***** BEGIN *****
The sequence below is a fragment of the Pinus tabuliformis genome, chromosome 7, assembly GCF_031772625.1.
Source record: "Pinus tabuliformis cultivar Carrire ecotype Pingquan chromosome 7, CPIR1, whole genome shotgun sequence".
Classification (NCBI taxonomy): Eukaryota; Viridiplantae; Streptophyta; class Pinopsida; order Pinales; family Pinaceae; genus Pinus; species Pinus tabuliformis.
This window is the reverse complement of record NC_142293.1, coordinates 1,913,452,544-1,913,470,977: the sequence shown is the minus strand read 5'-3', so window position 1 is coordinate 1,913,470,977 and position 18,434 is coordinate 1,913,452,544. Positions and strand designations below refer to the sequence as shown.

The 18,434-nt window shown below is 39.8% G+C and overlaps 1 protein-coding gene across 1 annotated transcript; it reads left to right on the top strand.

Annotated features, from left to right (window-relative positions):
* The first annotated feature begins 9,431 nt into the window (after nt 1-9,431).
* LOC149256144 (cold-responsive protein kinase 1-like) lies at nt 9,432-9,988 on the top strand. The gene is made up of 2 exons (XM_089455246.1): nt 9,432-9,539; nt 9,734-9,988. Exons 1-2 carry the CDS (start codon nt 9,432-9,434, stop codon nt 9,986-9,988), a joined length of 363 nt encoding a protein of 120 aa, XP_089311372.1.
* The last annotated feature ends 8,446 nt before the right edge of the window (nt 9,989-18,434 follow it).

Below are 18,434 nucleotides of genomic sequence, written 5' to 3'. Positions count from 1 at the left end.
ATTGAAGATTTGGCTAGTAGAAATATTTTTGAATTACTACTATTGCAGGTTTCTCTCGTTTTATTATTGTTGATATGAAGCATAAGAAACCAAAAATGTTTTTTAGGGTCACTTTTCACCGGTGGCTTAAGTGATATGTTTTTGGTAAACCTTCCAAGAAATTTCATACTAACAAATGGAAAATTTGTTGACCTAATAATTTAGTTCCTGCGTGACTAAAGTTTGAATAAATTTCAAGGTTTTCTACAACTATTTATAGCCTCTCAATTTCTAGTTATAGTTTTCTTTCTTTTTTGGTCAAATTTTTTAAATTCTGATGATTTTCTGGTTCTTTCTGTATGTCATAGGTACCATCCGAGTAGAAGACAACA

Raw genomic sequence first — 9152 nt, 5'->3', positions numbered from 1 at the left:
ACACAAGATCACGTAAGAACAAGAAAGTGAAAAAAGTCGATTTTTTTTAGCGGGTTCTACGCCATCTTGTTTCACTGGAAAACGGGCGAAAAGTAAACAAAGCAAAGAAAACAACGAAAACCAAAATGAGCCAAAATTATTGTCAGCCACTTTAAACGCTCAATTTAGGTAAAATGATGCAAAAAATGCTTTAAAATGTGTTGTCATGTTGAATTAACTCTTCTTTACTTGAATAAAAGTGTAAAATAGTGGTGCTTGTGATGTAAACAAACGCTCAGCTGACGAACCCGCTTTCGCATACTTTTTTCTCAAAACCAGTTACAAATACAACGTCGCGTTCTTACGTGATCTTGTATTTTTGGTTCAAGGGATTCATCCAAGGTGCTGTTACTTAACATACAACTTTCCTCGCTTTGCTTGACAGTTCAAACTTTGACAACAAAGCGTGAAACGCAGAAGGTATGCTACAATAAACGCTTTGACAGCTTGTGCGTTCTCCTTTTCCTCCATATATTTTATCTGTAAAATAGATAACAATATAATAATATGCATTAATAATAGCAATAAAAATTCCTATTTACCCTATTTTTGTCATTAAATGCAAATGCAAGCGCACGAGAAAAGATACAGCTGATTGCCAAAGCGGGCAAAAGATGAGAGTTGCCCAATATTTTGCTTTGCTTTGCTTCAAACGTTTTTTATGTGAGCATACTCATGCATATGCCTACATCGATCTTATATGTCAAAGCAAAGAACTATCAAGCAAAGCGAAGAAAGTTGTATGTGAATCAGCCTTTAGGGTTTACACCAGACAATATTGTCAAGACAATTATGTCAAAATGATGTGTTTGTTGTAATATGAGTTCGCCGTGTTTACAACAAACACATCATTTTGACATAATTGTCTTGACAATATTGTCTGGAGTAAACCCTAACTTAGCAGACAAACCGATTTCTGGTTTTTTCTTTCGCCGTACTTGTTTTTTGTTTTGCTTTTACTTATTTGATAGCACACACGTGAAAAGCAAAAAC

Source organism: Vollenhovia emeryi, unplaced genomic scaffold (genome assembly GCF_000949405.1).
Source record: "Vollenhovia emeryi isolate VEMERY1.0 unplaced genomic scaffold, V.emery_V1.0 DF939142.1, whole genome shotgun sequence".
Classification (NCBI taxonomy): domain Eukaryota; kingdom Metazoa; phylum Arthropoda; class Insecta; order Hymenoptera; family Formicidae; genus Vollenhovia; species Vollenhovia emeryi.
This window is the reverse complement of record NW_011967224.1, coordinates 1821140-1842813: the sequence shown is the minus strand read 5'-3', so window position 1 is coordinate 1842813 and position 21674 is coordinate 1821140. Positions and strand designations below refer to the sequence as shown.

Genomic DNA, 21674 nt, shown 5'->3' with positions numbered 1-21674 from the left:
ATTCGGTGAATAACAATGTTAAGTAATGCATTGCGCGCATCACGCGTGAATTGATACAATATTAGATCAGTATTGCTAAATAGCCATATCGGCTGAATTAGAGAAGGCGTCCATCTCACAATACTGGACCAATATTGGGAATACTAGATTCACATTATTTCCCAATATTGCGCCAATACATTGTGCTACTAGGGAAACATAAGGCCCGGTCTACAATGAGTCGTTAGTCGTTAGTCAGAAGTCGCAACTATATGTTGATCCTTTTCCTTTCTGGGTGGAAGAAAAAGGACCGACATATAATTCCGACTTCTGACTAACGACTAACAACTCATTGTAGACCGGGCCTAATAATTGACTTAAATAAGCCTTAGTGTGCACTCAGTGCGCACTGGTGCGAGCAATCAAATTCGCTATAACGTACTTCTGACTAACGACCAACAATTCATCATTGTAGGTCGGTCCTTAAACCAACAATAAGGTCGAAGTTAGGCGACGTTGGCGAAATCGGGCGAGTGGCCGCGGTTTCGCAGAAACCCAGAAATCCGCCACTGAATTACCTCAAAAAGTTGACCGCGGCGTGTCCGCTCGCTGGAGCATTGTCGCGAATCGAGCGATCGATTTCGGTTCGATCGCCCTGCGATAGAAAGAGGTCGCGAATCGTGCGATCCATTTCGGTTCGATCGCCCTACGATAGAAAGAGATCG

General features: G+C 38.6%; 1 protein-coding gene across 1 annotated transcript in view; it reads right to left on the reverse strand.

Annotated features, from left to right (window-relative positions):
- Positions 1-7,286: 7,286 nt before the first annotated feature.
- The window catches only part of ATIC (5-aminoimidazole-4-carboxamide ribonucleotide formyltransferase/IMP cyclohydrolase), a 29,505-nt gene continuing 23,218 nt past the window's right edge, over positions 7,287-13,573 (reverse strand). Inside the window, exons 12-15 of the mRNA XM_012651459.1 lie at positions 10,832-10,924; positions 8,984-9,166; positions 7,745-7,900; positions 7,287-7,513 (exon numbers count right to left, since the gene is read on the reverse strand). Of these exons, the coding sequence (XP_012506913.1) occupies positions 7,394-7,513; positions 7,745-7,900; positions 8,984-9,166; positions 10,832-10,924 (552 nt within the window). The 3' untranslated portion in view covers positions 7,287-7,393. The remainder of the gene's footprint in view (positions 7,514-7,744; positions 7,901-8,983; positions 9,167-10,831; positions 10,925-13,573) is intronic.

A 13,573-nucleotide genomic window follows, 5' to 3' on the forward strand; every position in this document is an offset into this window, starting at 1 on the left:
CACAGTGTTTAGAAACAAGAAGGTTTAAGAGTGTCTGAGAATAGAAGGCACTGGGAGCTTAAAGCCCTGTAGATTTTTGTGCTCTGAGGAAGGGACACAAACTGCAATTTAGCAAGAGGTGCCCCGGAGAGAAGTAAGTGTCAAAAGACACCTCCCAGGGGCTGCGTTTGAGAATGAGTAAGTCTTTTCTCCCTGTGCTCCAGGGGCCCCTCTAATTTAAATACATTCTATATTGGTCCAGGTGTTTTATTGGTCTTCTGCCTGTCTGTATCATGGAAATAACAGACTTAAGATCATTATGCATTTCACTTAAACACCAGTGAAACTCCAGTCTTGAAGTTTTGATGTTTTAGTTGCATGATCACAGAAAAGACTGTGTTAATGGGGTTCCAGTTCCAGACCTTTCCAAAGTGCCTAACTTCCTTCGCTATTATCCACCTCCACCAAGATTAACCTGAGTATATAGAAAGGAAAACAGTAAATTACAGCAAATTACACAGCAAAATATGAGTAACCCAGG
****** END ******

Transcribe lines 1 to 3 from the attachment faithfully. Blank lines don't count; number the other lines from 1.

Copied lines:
The sequence below is a fragment of the Pinus tabuliformis genome, chromosome 7, assembly GCF_031772625.1.
Source record: "Pinus tabuliformis cultivar Carrire ecotype Pingquan chromosome 7, CPIR1, whole genome shotgun sequence".
Classification (NCBI taxonomy): Eukaryota; Viridiplantae; Streptophyta; class Pinopsida; order Pinales; family Pinaceae; genus Pinus; species Pinus tabuliformis.